Everyone was there, albeit older and in different roles. Even Gary was there, having gotten out of prison a few years earlier (he had been the fall guy for Selina’s shady dealings).
But they were the only ones who cared about their former boss’ death and for good reason: Tom Hanks died on the same day.
Even in death, Selina gets shafted and overshadowed. All her backroom dealings and selling out to Chinese was for nothing.
A perfect ending to a perfect show.
10. When Saturday Night Live Tackled Weezer’s Legacy
“Where the hell have you been, Rick?”
OF COURSE, WEEZER IS STILL AROUND!
Weezer’s legacy is one that will no doubt be discussed and debated for years to come. They have been around for almost three decades, and along the way, have gained fans, lost fans, brought back fans, lost those fans, encouraged some longtime fans to reconsider, annoyed everyone, covered Toto, and in the end, just left people confused.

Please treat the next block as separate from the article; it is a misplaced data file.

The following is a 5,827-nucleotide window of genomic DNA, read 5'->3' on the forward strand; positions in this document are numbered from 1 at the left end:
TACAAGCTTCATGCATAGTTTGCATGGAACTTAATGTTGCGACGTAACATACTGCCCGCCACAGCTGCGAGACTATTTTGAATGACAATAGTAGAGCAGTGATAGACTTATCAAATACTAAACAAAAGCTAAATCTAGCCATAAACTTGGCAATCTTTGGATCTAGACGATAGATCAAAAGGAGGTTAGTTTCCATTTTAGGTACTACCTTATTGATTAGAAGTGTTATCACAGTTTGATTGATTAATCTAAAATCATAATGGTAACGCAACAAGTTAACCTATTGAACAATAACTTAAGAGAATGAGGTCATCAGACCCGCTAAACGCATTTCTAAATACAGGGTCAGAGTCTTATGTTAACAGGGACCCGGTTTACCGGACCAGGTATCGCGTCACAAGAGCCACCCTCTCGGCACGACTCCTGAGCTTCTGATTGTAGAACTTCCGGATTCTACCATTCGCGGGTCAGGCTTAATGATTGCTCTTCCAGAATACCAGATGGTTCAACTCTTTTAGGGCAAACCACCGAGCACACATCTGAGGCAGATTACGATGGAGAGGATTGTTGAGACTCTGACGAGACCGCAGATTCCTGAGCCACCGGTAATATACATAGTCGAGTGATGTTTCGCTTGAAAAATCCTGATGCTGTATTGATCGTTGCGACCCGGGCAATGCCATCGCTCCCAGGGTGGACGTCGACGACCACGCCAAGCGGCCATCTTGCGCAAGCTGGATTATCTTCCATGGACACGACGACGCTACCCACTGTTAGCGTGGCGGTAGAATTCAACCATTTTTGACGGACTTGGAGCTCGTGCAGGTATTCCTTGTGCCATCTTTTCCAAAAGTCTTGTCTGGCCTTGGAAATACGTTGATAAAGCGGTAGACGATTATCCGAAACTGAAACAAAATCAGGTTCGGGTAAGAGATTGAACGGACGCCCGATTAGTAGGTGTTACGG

Who better to tackle this heated topic than Matt Damon and Leslie Jones?
As a longtime Weezer fan, I get where Jones is coming from but I can understand some of Damon’s points as well.
I also get how some people would be confused that it’s a discussion even worth having.
In the end, the one thing we can all agree on is that after The Blue Album, shit just gets weird and requires patience.
9. When Hooded Justice Busts Up The KKK Hideout in Watchmen
I know that earlier I said I wasn’t going to dive into the best show of the year pool, but if I were going to even try to, I’d make the case for Watchmen.